This was years ago, before social media was so prevalent and one (more often than not) only heard from direct peers when they wanted something. She seemed satisfied with what she was doing, which is all any artist can ask of themselves.

W.W 2019

 

Tina 5.5×8.5

 

Tina

Anniversary

Sometimes with my paintings I will do a piece where the viewer is only seeing a part of the subject(s). Just a torso, an arm, a breast, freckled forehead or knee.

There is the interesting dichotomy of the viewer only getting part of a piece, a close up, of a larger scene. Yet these pieces of larger going ons are fully realized works unto themselves. There is no need to see what the hand attached to the arm is doing or where the head not visible is resting.

The point & challenge of this is to have the emotion(s) come through to the viewer, conveyed only by the part(s) seen. By emotions I do not necessarily mean the subject is upset so hence, an angry arm. Rather, by emotion, I mean the viewer feeling something despite not being clued in by the usual facial or body language clues. The fact that there is no obvious programmatic aspect  allows for each viewer to put their own emotional resonance into it.

This piece is 9×12 watercolor on multi media paper. The couple were celebrating their anniversary and birthdays (50’s) which fell around the same time. Initially, I had no idea what they were going to have me paint. In their pose is not an acceptance or giving in to age but rather an earned knowledge & strength. To hear them talk, as you get older, all the superficial illusions drop away, certain ego driven worries do not distract nor hold one back any longer from ambitions towards different enjoyments.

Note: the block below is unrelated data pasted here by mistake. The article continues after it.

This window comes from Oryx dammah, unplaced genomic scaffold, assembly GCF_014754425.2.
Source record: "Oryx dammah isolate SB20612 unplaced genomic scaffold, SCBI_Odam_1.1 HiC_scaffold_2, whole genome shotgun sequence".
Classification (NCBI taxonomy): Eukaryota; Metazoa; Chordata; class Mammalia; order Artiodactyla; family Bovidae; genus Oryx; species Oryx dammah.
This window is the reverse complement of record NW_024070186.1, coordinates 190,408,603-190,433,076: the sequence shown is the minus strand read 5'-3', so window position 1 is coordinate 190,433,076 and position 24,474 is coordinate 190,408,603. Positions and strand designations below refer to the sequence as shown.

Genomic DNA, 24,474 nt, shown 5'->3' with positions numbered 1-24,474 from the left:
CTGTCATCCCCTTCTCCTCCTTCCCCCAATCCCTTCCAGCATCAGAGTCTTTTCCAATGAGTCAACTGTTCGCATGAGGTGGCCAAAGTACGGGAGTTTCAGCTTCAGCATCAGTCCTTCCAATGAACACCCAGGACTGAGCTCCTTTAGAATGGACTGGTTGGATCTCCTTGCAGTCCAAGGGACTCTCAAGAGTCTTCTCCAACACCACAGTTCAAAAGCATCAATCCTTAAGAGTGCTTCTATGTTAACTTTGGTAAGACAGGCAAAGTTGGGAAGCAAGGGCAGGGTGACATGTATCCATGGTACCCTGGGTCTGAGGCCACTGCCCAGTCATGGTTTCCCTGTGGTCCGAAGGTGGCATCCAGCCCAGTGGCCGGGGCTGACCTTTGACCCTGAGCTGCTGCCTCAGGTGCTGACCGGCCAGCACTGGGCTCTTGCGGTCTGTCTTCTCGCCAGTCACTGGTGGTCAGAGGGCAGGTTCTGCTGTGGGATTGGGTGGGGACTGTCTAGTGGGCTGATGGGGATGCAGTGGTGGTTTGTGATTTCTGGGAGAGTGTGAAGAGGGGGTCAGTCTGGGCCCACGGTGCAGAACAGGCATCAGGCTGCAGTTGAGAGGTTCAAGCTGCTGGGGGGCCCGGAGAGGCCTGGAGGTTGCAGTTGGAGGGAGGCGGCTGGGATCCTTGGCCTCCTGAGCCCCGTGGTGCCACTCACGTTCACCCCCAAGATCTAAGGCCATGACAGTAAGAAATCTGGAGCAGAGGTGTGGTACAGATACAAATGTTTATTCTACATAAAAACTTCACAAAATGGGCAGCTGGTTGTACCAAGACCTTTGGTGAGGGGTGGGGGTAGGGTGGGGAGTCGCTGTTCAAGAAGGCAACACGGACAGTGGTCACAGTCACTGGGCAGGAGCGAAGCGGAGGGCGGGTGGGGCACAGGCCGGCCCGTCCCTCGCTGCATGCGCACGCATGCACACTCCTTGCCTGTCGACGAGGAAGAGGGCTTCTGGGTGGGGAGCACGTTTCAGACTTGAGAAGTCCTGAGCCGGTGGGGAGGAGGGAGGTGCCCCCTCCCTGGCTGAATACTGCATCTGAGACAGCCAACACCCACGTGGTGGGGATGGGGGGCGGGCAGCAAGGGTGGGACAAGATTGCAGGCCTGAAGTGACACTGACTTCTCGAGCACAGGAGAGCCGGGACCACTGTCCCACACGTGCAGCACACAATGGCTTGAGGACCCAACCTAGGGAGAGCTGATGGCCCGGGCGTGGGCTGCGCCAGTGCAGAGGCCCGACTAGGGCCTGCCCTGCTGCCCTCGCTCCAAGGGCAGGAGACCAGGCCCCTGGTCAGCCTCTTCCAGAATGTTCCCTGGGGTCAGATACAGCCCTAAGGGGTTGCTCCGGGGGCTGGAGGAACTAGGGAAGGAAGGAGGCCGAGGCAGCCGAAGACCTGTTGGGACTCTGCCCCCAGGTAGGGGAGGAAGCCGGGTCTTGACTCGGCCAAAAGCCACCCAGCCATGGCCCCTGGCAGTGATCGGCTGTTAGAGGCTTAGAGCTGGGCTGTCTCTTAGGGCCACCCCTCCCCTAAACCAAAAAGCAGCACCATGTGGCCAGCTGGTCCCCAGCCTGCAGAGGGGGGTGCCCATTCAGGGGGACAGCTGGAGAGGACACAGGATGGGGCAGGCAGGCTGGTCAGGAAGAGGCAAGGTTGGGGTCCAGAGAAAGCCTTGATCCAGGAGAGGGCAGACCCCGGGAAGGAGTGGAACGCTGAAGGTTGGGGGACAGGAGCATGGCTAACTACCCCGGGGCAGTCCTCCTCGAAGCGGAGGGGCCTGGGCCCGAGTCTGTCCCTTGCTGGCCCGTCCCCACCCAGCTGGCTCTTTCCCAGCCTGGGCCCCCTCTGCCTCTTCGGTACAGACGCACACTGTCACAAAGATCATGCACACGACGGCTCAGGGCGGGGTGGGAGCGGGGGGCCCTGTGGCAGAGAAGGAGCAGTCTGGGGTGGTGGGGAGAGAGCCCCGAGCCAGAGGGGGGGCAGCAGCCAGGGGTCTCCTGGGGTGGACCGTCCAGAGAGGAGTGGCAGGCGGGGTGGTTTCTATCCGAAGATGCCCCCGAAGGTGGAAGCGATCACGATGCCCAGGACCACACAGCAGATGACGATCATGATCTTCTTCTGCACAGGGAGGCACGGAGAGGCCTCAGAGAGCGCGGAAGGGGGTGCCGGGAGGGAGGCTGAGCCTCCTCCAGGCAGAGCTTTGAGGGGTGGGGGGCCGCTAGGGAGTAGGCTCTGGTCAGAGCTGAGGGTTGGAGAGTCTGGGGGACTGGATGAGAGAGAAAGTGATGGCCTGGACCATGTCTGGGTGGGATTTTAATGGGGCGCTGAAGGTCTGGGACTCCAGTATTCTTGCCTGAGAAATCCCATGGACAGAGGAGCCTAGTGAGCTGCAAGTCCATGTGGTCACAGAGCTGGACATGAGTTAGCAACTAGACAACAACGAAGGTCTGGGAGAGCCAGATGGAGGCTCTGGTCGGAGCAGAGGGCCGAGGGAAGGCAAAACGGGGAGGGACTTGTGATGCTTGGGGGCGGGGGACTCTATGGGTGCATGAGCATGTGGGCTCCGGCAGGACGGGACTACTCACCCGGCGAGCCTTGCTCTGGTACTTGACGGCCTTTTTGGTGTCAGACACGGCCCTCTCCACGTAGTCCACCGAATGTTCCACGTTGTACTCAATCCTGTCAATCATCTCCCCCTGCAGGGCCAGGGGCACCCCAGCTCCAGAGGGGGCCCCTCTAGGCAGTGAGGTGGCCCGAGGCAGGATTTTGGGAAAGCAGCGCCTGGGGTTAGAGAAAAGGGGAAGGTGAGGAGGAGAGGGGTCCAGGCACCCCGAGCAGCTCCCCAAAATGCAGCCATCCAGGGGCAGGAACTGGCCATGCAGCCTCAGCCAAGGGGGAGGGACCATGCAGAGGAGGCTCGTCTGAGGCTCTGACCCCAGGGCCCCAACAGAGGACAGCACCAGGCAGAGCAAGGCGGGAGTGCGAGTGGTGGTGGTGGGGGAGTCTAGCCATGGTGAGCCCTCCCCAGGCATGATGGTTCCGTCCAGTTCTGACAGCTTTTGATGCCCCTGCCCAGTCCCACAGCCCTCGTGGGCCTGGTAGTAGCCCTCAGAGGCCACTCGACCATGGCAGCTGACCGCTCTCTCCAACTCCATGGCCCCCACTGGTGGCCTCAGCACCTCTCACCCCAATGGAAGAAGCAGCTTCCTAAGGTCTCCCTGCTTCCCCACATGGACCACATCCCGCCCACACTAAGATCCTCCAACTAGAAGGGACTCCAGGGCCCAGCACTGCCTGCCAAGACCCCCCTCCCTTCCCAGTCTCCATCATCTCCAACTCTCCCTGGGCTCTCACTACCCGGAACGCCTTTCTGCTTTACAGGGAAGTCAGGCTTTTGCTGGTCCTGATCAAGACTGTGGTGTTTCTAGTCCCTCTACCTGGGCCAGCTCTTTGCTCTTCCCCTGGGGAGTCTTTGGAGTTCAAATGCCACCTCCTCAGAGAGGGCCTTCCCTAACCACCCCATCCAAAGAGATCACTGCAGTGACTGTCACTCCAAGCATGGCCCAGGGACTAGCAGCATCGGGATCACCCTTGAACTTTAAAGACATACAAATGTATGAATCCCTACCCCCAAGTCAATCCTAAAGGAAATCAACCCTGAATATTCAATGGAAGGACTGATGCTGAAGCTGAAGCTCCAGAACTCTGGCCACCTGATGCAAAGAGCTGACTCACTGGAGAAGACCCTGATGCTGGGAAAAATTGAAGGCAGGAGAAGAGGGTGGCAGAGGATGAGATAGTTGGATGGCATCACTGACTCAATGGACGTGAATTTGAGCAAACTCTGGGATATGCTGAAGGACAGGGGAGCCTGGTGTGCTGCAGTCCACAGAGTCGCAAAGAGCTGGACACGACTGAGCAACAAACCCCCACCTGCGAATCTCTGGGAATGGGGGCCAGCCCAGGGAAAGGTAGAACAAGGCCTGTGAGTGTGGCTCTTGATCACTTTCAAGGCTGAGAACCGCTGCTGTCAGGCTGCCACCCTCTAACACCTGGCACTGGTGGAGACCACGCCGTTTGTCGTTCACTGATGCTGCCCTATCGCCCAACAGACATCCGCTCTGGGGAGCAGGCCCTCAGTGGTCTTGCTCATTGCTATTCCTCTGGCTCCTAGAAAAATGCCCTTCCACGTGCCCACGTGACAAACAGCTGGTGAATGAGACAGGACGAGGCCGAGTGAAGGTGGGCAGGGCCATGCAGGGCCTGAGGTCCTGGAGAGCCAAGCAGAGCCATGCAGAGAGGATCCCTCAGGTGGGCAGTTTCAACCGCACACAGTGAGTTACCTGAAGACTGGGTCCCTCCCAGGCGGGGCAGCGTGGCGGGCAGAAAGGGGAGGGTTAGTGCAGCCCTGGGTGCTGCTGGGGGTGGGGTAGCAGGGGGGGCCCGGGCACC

anniversary

Ganache

The relationship between artist and subject/model goes back almost to mankind’s nascence. The advent of cell phones has made expectations veer off from a portrait’s purpose. This is especially true in regards to  the public’s expectations.

The ability now of anyone, at any given time to whip out their phone and make a movie or take photos makes the casual viewer come to expect a work of art to lean towards hyper realism.

This defeats the purpose of art, exact visual reportage down to the smallest skin pore and one might as well just snap a photo. Portraits allow for multi layers of enjoyment and contemplation. Done right and they can be revisited, offering up new things with each viewing.

It is a matter of choice for every artist, but personally I always want my pieces to look like the subject. A commonality is that for every artist the dynamic with the subject. It  is  as if the artist is describing the subject but instead of words, utilized are the technique and style (voice) of the artist. I describe you, but my words are my own.

With portraits, the likeness is captured but so are  psychological insights. Not only are the subject’s positioning and posing conjured up but present too are aspects of personality that do not come to the fore in photos unless blatantly apparent (i.e drunk, crying, laughing et al)

I always try to use subjects who are not professional models as I want the body language to be their own and not the expected or academic positioning. Ideally, subjects are people within my orbit, the added trust of knowing each other bolstering the organic conveyance of emotion, which is the ultimate goal for all my work.

 

Ganache 9×12 Watercolor & Multi Media Paper

ganache